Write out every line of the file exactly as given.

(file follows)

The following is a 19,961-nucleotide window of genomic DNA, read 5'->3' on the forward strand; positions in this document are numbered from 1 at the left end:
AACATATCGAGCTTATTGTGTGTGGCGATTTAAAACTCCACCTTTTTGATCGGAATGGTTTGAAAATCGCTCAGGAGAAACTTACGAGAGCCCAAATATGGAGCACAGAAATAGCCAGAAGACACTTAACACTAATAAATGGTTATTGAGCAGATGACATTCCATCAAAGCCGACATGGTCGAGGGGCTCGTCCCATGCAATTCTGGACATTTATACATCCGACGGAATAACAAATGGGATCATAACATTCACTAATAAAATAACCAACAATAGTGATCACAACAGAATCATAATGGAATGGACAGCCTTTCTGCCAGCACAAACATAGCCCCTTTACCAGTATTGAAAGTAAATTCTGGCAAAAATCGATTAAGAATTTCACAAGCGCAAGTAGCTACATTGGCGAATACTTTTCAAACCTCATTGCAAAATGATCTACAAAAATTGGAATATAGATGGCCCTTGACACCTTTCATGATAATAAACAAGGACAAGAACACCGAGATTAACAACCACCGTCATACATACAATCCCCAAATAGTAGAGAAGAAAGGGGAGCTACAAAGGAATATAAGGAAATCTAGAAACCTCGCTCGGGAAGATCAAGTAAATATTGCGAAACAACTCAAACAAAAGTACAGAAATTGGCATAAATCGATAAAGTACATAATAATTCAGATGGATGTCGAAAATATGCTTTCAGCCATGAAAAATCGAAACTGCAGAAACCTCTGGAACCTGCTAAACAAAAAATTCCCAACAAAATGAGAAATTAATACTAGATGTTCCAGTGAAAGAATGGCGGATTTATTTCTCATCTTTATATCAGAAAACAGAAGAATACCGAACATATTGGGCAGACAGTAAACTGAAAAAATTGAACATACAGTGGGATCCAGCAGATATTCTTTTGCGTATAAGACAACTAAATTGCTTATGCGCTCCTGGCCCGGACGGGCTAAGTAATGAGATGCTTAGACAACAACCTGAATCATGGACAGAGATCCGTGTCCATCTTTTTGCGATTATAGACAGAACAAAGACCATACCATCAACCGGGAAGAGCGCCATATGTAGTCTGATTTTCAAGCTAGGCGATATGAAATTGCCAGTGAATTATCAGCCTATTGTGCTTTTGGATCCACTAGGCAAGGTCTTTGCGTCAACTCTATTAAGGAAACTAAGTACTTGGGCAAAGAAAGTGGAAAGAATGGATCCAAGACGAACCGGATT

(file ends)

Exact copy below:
The following is a 19,961-nucleotide window of genomic DNA, read 5'->3' on the forward strand; positions in this document are numbered from 1 at the left end:
AACATATCGAGCTTATTGTGTGTGGCGATTTAAAACTCCACCTTTTTGATCGGAATGGTTTGAAAATCGCTCAGGAGAAACTTACGAGAGCCCAAATATGGAGCACAGAAATAGCCAGAAGACACTTAACACTAATAAATGGTTATTGAGCAGATGACATTCCATCAAAGCCGACATGGTCGAGGGGCTCGTCCCATGCAATTCTGGACATTTATACATCCGACGGAATAACAAATGGGATCATAACATTCACTAATAAAATAACCAACAATAGTGATCACAACAGAATCATAATGGAATGGACAGCCTTTCTGCCAGCACAAACATAGCCCCTTTACCAGTATTGAAAGTAAATTCTGGCAAAAATCGATTAAGAATTTCACAAGCGCAAGTAGCTACATTGGCGAATACTTTTCAAACCTCATTGCAAAATGATCTACAAAAATTGGAATATAGATGGCCCTTGACACCTTTCATGATAATAAACAAGGACAAGAACACCGAGATTAACAACCACCGTCATACATACAATCCCCAAATAGTAGAGAAGAAAGGGGAGCTACAAAGGAATATAAGGAAATCTAGAAACCTCGCTCGGGAAGATCAAGTAAATATTGCGAAACAACTCAAACAAAAGTACAGAAATTGGCATAAATCGATAAAGTACATAATAATTCAGATGGATGTCGAAAATATGCTTTCAGCCATGAAAAATCGAAACTGCAGAAACCTCTGGAACCTGCTAAACAAAAAATTCCCAACAAAATGAGAAATTAATACTAGATGTTCCAGTGAAAGAATGGCGGATTTATTTCTCATCTTTATATCAGAAAACAGAAGAATACCGAACATATTGGGCAGACAGTAAACTGAAAAAATTGAACATACAGTGGGATCCAGCAGATATTCTTTTGCGTATAAGACAACTAAATTGCTTATGCGCTCCTGGCCCGGACGGGCTAAGTAATGAGATGCTTAGACAACAACCTGAATCATGGACAGAGATCCGTGTCCATCTTTTTGCGATTATAGACAGAACAAAGACCATACCATCAACCGGGAAGAGCGCCATATGTAGTCTGATTTTCAAGCTAGGCGATATGAAATTGCCAGTGAATTATCAGCCTATTGTGCTTTTGGATCCACTAGGCAAGGTCTTTGCGTCAACTCTATTAAGGAAACTAAGTACTTGGGCAAAGAAAGTGGAAAGAATGGATCCAAGACGAACCGGATT